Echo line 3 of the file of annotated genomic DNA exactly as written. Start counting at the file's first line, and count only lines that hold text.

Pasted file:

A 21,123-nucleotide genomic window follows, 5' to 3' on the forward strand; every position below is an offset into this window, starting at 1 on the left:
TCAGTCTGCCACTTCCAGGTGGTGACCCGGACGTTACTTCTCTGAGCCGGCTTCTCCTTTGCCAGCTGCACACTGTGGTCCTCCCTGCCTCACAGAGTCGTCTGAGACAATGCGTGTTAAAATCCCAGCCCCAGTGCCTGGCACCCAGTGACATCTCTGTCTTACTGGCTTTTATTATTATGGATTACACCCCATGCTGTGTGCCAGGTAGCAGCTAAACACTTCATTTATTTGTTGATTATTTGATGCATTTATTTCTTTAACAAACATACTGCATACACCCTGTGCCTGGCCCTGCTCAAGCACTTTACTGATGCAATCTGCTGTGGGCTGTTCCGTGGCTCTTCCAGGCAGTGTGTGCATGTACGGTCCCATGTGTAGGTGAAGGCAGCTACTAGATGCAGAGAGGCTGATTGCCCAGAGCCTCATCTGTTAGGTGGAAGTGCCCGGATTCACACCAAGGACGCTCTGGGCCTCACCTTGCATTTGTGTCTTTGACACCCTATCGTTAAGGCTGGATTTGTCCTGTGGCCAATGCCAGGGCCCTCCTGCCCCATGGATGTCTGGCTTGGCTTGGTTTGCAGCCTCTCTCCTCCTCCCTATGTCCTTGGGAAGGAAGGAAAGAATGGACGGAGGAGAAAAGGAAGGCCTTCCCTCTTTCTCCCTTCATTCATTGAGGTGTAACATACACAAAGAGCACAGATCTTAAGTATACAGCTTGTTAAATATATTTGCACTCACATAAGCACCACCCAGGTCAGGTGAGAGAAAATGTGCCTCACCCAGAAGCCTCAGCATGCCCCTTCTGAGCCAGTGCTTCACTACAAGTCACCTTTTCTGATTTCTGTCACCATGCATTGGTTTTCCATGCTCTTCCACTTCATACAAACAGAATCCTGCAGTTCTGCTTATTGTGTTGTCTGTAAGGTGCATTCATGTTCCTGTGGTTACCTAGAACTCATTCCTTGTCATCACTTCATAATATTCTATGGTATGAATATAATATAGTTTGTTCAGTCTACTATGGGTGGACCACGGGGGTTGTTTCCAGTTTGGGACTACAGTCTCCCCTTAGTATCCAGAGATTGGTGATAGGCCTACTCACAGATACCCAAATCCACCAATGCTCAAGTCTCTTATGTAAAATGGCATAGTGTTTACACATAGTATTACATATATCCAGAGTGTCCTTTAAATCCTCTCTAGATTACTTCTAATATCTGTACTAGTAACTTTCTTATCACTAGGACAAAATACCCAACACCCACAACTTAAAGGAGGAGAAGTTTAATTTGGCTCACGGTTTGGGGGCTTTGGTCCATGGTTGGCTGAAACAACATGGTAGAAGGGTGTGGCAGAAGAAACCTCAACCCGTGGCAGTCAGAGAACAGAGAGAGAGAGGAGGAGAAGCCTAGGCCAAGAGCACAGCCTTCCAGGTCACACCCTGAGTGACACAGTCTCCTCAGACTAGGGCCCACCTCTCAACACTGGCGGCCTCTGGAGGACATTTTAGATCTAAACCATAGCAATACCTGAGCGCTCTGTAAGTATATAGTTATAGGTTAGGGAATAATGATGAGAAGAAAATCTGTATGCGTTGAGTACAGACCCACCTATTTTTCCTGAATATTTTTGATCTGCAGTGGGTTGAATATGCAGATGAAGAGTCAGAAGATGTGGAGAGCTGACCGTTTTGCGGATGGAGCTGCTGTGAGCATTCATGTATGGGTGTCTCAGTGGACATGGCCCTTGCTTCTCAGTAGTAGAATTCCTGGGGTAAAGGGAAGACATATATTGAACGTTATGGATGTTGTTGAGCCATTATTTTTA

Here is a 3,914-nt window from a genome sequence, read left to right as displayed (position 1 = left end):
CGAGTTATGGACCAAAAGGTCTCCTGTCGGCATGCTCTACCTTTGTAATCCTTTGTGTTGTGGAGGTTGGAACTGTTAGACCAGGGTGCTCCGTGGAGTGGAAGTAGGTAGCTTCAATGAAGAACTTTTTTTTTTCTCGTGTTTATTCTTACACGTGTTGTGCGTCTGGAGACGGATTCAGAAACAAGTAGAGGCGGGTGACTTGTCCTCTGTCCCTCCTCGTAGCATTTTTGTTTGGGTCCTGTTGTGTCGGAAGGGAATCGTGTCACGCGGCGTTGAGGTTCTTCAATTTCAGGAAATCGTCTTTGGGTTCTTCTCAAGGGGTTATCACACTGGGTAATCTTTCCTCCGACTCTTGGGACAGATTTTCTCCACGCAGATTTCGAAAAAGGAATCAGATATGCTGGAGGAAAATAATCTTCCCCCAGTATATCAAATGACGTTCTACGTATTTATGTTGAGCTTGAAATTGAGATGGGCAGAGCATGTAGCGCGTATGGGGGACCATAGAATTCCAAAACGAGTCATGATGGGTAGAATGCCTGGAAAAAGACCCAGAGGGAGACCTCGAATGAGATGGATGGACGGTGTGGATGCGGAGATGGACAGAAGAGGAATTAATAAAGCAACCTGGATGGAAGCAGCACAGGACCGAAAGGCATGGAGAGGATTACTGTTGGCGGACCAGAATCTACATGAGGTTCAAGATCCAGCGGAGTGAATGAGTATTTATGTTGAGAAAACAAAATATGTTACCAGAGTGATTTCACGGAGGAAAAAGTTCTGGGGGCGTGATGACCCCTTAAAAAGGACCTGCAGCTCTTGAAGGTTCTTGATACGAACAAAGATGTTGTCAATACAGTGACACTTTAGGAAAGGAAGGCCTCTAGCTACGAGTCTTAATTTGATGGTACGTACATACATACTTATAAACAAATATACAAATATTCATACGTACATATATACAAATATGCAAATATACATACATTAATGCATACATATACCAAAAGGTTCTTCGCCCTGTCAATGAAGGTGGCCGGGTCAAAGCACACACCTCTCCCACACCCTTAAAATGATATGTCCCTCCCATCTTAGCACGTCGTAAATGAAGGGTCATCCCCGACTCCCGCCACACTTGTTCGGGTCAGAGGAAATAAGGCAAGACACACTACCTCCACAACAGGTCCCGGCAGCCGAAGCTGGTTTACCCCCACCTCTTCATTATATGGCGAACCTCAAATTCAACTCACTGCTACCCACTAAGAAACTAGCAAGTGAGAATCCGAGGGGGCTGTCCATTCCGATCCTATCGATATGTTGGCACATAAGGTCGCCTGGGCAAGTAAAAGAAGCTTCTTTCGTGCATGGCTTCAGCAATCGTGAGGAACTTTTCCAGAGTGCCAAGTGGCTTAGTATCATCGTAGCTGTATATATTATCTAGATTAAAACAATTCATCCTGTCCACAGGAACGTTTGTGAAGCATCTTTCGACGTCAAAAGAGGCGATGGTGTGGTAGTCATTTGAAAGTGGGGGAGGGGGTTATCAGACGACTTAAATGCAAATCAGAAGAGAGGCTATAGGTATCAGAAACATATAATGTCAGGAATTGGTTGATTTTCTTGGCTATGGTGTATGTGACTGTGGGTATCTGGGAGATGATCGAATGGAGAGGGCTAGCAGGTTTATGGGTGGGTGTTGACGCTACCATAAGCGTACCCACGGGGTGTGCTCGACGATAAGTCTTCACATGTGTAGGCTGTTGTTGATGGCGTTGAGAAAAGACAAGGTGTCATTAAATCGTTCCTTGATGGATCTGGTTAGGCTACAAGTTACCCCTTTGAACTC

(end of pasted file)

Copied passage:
Here is a 3,914-nt window from a genome sequence, read left to right as displayed (position 1 = left end):